Making your way through the home planning process can be arduous and time consuming. With so many decisions to make about size, location of private and public spaces, and even the number of bedrooms, it’s important to allow enough time up front to design your home properly.

This was not a problem for Richard and Martha Cichelli, of Nazareth, Pensylvania, who always had their sights on building a dream home. For them, the planning process was part of the excitement and kept the dream alive.

Richard, a draftsman at an architectural firm in the 1960s, had designed more than 150 homes for others. He also created a rough sketch of what would be the beginnings of a home plan for himself and Martha.

Three major considerations were crucial to the Cichellis’ plan:

  • First, they wanted plenty of room for their varied hobbies and passions. This included music, woodworking, and cooking, all of which would be given the supportive square footage within the home.
  • The second factor was their affinity for entertaining large groups. The Cichellis regularly entertain business clients, social groups, and family, so allowing for large public spaces was essential. The couple also needed a space for Martha’s mother, who wanted to remain as independent as possible during her retirement years.
  • The final requirement for the plan would be that it would sit well on a hillside lot. The geography of Northampton County, Pennsylvania, features plenty of hills and valleys, and capturing a scene with large windows and expansive decks was a no-brainer.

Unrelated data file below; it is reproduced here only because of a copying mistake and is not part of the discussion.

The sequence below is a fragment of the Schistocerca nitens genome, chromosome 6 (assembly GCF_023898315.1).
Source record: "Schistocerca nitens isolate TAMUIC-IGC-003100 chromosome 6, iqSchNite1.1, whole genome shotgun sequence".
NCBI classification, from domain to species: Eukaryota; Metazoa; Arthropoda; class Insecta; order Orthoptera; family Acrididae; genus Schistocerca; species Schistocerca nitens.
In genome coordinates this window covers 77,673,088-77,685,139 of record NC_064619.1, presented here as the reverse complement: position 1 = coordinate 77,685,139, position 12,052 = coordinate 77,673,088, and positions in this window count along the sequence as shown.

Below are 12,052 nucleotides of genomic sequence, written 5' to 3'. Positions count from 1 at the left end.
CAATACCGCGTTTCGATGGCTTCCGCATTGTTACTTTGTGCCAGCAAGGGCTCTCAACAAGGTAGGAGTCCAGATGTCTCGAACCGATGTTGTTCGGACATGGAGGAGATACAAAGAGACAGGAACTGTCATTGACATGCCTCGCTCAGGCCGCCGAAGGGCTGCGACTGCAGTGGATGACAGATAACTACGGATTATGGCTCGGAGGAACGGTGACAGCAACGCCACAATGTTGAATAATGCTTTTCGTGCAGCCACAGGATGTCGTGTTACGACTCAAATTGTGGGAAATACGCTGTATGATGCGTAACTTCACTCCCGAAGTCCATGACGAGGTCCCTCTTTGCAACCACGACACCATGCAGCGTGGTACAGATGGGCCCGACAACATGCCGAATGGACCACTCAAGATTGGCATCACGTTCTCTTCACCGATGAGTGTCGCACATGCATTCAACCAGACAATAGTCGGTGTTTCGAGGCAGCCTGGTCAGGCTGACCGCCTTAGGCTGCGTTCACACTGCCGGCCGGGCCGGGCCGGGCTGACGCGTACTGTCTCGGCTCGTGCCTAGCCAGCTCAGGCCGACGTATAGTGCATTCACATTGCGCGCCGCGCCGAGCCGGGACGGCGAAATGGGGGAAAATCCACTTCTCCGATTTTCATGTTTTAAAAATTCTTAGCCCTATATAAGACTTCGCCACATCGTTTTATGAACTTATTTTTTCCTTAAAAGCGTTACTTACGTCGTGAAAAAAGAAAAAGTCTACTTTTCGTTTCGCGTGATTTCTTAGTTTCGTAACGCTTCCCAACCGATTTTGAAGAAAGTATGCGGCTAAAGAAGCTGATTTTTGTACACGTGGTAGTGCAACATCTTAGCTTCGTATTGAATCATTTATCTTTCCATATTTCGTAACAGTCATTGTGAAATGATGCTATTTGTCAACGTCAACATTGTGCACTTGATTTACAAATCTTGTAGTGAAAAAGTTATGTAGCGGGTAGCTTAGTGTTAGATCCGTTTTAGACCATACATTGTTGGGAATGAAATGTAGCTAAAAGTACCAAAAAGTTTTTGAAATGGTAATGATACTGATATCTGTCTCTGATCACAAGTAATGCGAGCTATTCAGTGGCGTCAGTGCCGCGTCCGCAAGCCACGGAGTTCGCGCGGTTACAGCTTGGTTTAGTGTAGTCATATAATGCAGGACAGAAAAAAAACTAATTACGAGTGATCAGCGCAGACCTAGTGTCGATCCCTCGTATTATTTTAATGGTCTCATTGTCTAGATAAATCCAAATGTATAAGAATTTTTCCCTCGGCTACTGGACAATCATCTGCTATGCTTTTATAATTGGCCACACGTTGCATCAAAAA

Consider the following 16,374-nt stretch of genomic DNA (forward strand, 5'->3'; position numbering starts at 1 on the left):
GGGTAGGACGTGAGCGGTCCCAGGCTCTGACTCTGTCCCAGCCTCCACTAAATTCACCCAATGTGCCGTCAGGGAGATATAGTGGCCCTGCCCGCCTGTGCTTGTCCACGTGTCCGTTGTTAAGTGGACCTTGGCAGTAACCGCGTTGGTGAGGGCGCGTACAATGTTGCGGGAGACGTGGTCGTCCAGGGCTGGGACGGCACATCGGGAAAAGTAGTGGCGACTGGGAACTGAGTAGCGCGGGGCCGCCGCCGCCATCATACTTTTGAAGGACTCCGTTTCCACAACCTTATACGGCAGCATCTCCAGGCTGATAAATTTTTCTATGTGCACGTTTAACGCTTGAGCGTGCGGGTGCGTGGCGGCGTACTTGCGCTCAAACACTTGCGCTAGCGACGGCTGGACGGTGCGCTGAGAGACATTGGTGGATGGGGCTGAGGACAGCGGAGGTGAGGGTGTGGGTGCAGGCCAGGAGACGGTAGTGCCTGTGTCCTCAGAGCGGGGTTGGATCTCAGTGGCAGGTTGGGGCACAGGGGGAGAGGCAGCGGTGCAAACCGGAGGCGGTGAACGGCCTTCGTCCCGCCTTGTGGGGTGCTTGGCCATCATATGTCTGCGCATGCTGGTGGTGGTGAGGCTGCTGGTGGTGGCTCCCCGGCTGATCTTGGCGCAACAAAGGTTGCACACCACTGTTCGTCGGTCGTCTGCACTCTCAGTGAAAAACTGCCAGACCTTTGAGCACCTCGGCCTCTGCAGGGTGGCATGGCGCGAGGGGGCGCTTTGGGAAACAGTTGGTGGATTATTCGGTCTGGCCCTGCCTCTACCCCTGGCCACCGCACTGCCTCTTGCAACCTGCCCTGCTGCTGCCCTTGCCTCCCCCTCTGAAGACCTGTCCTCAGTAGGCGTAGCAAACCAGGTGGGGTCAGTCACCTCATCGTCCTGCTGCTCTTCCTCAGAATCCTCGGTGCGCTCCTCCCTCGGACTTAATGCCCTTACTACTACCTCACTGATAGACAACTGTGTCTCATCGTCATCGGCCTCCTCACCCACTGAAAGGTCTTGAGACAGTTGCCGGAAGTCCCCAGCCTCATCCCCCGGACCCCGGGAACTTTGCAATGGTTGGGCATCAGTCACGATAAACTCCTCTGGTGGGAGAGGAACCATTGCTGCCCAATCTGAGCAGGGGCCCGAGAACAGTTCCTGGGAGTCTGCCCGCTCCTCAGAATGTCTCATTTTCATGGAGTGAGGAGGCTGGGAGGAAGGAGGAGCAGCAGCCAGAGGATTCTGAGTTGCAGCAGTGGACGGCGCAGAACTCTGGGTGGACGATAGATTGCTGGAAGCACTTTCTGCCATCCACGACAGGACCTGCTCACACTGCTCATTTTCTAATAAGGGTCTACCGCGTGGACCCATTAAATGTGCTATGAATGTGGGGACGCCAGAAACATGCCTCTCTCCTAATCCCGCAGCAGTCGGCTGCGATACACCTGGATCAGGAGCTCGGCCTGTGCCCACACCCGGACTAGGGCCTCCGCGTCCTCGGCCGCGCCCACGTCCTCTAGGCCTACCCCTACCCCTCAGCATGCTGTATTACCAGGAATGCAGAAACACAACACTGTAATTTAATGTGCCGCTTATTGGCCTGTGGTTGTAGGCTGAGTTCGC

With the key components of the home in place, Richard began to sketch out a rough floor plan. “I first made what I call a bubble diagram,” says Richard. “It shows activities in circles. I put related activities near each other.

“I next picked a [house] style. We liked our then current hillside ranch, so I stayed with that style since we had a lovely hill on which to place the house. Then I allocated floor area — in our case, about 3,000 square feet per floor.”

To keep the ideas flowing, Richard picked up several plan books and searched through hundreds of layouts. He wanted a layout that offered lots of public space for large-group entertaining, but very private areas for down time.

He originally had 22 plans that fulfilled many of their requirements. Then he and Martha analyzed each space and its location in the home.

More about this home including additional images and floor plans ran in the magazine.